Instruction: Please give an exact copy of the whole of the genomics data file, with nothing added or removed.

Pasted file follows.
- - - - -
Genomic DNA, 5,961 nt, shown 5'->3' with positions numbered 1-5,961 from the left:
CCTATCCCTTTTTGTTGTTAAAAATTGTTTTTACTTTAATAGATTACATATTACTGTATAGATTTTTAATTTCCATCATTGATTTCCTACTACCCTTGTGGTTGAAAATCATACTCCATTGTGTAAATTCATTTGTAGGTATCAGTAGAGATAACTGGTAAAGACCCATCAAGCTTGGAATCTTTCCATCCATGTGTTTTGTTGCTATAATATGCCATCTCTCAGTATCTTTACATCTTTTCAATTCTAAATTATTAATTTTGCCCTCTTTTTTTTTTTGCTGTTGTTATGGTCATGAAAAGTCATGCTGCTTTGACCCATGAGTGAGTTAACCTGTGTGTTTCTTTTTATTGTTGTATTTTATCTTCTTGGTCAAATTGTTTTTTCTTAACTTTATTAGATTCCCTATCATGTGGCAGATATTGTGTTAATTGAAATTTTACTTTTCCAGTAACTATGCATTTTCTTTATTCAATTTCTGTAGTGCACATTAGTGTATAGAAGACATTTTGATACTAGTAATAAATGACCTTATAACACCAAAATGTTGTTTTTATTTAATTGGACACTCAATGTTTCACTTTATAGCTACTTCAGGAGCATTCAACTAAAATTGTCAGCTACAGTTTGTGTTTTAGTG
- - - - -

Genomic DNA, 5,961 nt, shown 5'->3' with positions numbered 1-5,961 from the left:
CCTATCCCTTTTTGTTGTTAAAAATTGTTTTTACTTTAATAGATTACATATTACTGTATAGATTTTTAATTTCCATCATTGATTTCCTACTACCCTTGTGGTTGAAAATCATACTCCATTGTGTAAATTCATTTGTAGGTATCAGTAGAGATAACTGGTAAAGACCCATCAAGCTTGGAATCTTTCCATCCATGTGTTTTGTTGCTATAATATGCCATCTCTCAGTATCTTTACATCTTTTCAATTCTAAATTATTAATTTTGCCCTCTTTTTTTTTTTGCTGTTGTTATGGTCATGAAAAGTCATGCTGCTTTGACCCATGAGTGAGTTAACCTGTGTGTTTCTTTTTATTGTTGTATTTTATCTTCTTGGTCAAATTGTTTTTTCTTAACTTTATTAGATTCCCTATCATGTGGCAGATATTGTGTTAATTGAAATTTTACTTTTCCAGTAACTATGCATTTTCTTTATTCAATTTCTGTAGTGCACATTAGTGTATAGAAGACATTTTGATACTAGTAATAAATGACCTTATAACACCAAAATGTTGTTTTTATTTAATTGGACACTCAATGTTTCACTTTATAGCTACTTCAGGAGCATTCAACTAAAATTGTCAGCTACAGTTTGTGTTTTAGTG